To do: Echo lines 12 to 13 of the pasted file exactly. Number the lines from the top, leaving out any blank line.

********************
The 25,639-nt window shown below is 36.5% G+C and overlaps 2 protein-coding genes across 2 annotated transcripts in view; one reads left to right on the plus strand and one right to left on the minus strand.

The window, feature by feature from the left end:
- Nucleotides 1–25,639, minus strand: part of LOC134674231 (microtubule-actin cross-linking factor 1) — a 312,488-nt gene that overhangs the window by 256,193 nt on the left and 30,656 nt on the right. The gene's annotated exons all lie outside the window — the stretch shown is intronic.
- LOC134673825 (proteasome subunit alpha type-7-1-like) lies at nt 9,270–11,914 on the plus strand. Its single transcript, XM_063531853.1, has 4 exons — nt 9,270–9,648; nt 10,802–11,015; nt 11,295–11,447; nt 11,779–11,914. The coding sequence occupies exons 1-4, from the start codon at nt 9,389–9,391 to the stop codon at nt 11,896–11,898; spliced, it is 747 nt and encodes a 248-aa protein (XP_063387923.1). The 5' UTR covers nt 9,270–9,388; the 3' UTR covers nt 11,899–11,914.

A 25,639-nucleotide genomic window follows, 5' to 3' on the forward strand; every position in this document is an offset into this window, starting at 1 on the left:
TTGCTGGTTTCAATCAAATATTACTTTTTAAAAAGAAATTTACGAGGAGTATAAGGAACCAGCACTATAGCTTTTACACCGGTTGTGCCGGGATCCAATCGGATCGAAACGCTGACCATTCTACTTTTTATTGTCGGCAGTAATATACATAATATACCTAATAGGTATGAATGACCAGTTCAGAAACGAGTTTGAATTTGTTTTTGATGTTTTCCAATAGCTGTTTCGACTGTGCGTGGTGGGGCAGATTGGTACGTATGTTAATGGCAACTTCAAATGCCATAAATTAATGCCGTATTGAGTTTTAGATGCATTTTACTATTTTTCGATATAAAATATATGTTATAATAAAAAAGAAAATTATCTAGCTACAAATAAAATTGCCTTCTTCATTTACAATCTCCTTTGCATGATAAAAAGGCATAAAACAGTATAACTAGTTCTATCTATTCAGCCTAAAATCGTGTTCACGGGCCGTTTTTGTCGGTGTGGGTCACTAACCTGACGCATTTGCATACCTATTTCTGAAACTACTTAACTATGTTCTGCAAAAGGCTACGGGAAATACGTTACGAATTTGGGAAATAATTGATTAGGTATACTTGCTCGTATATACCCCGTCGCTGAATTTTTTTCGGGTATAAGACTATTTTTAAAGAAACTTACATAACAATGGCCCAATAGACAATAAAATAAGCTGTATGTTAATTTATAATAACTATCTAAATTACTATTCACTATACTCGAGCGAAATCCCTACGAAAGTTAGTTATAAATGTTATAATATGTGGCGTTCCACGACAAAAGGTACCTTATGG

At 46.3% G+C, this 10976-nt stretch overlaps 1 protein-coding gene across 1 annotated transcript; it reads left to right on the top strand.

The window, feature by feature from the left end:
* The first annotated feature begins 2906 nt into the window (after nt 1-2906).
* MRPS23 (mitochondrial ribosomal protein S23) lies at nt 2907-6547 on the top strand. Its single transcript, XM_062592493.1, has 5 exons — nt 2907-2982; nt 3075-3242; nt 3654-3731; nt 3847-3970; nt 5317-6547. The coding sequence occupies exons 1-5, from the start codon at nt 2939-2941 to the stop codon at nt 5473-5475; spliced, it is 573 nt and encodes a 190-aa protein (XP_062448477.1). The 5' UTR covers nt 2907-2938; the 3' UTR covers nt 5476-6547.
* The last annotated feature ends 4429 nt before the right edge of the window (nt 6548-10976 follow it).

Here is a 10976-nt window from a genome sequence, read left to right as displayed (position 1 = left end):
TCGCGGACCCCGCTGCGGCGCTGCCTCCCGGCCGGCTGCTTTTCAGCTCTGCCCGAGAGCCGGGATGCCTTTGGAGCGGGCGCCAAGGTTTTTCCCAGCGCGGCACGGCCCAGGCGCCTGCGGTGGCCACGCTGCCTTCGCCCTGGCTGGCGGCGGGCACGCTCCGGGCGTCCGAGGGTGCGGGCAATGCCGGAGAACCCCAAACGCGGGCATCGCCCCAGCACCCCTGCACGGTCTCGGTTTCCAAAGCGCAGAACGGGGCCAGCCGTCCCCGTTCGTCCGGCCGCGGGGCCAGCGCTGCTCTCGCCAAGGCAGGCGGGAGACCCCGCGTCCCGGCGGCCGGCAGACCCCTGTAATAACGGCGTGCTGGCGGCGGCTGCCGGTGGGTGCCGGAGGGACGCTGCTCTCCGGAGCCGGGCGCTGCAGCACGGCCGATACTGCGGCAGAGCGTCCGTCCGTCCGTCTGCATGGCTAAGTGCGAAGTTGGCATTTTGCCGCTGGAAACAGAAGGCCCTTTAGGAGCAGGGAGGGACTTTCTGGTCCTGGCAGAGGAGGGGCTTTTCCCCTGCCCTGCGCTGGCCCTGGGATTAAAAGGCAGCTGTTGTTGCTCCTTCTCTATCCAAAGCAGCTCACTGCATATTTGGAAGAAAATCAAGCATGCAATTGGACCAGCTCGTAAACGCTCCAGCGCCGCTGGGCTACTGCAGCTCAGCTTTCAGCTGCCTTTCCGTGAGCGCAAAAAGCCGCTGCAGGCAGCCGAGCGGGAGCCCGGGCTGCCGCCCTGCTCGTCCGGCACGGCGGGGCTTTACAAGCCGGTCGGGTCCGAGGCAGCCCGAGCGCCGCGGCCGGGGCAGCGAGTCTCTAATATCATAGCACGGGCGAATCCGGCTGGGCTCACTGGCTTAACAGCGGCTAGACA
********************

Here is a 10976-nt window from a genome sequence, read left to right as displayed (position 1 = left end):
TCGCGGACCCCGCTGCGGCGCTGCCTCCCGGCCGGCTGCTTTTCAGCTCTGCCCGAGAGCCGGGATGCCTTTGGAGCGGGCGCCAAGGTTTTTCCCAGCGCGGCACGGCCCAGGCGCCTGCGGTGGCCACGCTGCCTTCGCCCTGGCTGGCGGCGGGCACGCTCCGGGCGTCCGAGGGTGCGGGCAATGCCGGAGAACCCCAAACGCGGGCATCGCCCCAGCACCCCTGCACGGTCTCGGTTTCCAAAGCGCAGAACGGGGCCAGCCGTCCCCGTTCGTCCGGCCGCGGGGCCAGCGCTGCTCTCGCCAAGGCAGGCGGGAGACCCCGCGTCCCGGCGGCCGGCAGACCCCTGTAATAACGGCGTGCTGGCGGCGGCTGCCGGTGGGTGCCGGAGGGACGCTGCTCTCCGGAGCCGGGCGCTGCAGCACGGCCGATACTGCGGCAGAGCGTCCGTCCGTCCGTCTGCATGGCTAAGTGCGAAGTTGGCATTTTGCCGCTGGAAACAGAAGGCCCTTTAGGAGCAGGGAGGGACTTTCTGGTCCTGGCAGAGGAGGGGCTTTTCCCCTGCCCTGCGCTGGCCCTGGGATTAAAAGGCAGCTGTTGTTGCTCCTTCTCTATCCAAAGCAGCTCACTGCATATTTGGAAGAAAATCAAGCATGCAATTGGACCAGCTCGTAAACGCTCCAGCGCCGCTGGGCTACTGCAGCTCAGCTTTCAGCTGCCTTTCCGTGAGCGCAAAAAGCCGCTGCAGGCAGCCGAGCGGGAGCCCGGGCTGCCGCCCTGCTCGTCCGGCACGGCGGGGCTTTACAAGCCGGTCGGGTCCGAGGCAGCCCGAGCGCCGCGGCCGGGGCAGCGAGTCTCTAATATCATAGCACGGGCGAATCCGGCTGGGCTCACTGGCTTAACAGCGGCTAGACA